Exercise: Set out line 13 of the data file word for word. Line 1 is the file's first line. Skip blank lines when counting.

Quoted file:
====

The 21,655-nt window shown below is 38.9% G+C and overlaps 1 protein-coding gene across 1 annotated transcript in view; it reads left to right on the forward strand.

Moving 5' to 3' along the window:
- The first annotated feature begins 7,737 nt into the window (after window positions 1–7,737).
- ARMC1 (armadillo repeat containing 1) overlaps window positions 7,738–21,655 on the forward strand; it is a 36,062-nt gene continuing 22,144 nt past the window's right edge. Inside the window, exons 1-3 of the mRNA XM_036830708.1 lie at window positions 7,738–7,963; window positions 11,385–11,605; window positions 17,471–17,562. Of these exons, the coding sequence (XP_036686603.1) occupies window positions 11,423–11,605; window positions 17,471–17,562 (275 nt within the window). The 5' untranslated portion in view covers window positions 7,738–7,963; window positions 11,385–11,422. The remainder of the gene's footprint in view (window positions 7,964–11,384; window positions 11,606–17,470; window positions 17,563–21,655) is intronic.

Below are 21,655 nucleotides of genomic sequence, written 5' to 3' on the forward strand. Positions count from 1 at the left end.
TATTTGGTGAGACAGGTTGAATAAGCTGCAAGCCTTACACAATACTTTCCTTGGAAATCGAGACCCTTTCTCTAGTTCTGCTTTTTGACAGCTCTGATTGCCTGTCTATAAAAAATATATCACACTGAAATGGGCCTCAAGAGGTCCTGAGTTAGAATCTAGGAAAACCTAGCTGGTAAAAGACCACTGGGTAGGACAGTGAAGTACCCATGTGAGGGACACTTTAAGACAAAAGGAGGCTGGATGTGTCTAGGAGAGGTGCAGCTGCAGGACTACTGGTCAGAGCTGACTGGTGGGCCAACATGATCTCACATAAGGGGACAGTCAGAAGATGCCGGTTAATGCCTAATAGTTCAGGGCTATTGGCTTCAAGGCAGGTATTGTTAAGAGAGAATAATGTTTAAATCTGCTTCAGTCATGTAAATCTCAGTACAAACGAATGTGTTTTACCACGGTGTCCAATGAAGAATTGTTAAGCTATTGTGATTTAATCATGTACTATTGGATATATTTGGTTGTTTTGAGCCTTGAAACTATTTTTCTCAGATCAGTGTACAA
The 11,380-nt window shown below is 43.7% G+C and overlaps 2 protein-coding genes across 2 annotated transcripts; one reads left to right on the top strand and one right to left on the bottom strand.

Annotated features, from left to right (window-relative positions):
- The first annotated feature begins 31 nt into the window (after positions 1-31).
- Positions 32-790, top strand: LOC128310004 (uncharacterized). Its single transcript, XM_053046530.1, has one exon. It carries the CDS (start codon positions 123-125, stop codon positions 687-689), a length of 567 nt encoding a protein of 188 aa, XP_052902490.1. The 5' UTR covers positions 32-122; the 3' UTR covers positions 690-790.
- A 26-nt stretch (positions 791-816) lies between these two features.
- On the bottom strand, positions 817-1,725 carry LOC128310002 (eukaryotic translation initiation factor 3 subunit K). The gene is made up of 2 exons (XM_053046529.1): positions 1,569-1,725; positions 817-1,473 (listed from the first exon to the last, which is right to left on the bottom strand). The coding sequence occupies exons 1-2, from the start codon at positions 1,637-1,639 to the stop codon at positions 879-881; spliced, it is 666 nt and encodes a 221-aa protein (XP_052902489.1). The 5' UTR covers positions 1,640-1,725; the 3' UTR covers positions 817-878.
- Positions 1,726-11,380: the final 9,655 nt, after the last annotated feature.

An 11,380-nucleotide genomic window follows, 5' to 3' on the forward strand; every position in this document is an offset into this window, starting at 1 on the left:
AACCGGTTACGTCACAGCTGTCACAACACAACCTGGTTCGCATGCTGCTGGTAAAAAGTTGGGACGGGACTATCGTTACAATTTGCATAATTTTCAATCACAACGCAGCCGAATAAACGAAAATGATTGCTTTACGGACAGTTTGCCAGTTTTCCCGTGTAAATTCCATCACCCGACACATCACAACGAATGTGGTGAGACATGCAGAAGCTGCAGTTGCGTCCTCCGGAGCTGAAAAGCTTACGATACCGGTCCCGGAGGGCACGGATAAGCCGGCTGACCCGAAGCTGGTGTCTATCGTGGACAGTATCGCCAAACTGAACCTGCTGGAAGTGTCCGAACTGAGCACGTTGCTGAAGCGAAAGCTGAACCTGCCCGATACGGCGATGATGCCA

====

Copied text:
- Positions 1,726-11,380: the final 9,655 nt, after the last annotated feature.